Mandatory safety standards have force under the Australian Consumer Law (Cth) (ACL) once the Commonwealth Minister declares that certain minimum standards should exist in relation to goods and product-related services. These are known as “Mandatory Standards” (Mandatory Standard or Standard) and will apply to manufacturers, wholesalers, hires and retailers. This article will set out how Mandatory Standards come about, and examples of what a business must meet before selling their product.

The Mandatory Safety Standards

Section 104 of the ACL gives the Commonwealth Minister power to make certain safety standards in relation to goods and product-related services. The Product Safety Australia website then lists all the current Standards and product safety information. There are presently 41 Mandatory Standards placed on children’s clothing, toys, infant and nursery products, sports gear, cosmetics and so forth.   

These Standards outline the minimum requirements a product must meet before they are supplied to a business or the public. The specified requirements will include any design, processes or testing, warning or instruction requirements of the goods that are necessary to avoid or reduce the risk of injury to a consumer. We will now outline some of the Standards that currently exist.  

Tobacco Products

Mandatory Standard’s exists in relation to the labelling of tobacco products. The Standard subsists in the Competition and Consumer (Tobacco) Information Standard 2011 (Tobacco Standard). Of note, there are additional requirements under the Tobacco Plain Packaging Act 2011 and Tobacco Plain Packaging Regulations 2011. The Tobacco Standard applies to all tobacco products, which are manufactured in, or imported into, Australia.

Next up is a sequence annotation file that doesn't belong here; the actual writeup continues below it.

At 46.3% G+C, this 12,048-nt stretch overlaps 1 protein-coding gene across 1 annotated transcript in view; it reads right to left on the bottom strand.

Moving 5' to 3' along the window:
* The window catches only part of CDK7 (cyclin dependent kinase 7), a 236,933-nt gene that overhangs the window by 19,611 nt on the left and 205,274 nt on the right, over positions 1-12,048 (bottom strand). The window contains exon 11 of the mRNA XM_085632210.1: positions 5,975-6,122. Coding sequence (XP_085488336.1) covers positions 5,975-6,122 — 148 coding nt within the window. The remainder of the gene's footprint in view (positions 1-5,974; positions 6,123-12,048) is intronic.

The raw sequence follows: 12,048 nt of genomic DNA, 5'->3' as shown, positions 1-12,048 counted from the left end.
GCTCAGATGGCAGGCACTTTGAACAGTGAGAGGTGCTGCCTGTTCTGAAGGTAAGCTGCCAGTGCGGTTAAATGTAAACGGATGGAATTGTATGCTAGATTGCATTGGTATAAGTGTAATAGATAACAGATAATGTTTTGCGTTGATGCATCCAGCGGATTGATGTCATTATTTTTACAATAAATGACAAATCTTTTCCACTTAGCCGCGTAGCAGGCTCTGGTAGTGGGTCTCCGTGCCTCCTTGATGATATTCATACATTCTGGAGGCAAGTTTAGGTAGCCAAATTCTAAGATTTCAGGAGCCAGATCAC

The Tobacco Standard states that the purpose of the Standards is to provide a system of warnings and informative messages to customers. The application of the Tobacco Standard is that health warnings must cover a “significant part” of a retail tobacco packet. The packaging must be labelled with:

  • Warning statements;
  • Specific graphics;
  • Explanatory messages;
  • Information messages.  

Sunglasses & Fashion Spectacles

Mandatory Standard’s exist in relation to sunglasses and fashion spectacles. The Consumer Protection Notices No.13 of 2003 set out the Standard (Spec Standard).

The purpose of the Spec Standard is to create a uniform testing and classification procedure for sunglasses and fashion glasses. The application of the Spec Standard requires that sunglasses and fashion spectacles are accurately labelled and tested in a particular manner. For example, the Standard requires suppliers test sunglasses and fashion spectacles through specialist laboratories and then classify them in a five-category system. The five-category system is as follows:

  • Lens Category 0: Fashion spectacles – not sunglasses; very low sun glare reduction; some UV protection.
  • Lens Category 1: Fashion spectacles – not sunglasses; limited sun glare reduction; some UV protection; not suitable for driving at night.
  • Lens Category 2: Sunglasses; medium sun glare reduction; good UV protection.
  • Lens Category 3: Sunglasses; high sun glare reduction; good UV protection.  
  • Lens Category 4: Sunglasses – special purpose; very high glare reduction; good UV protection; must not be used when driving. Here, a further symbol (car with a cross through it) must be included.   

Banned Products

As is evident, Mandatory Standards are imposed to protect customers and provide uniformity in their shopping experience for particular products.  However, some products need to be banned. If there is a risk that goods or product-related services will cause serious injury, illness or even death, the ACL provides a procedure in which the products may be banned. A responsible Minister may ban a product: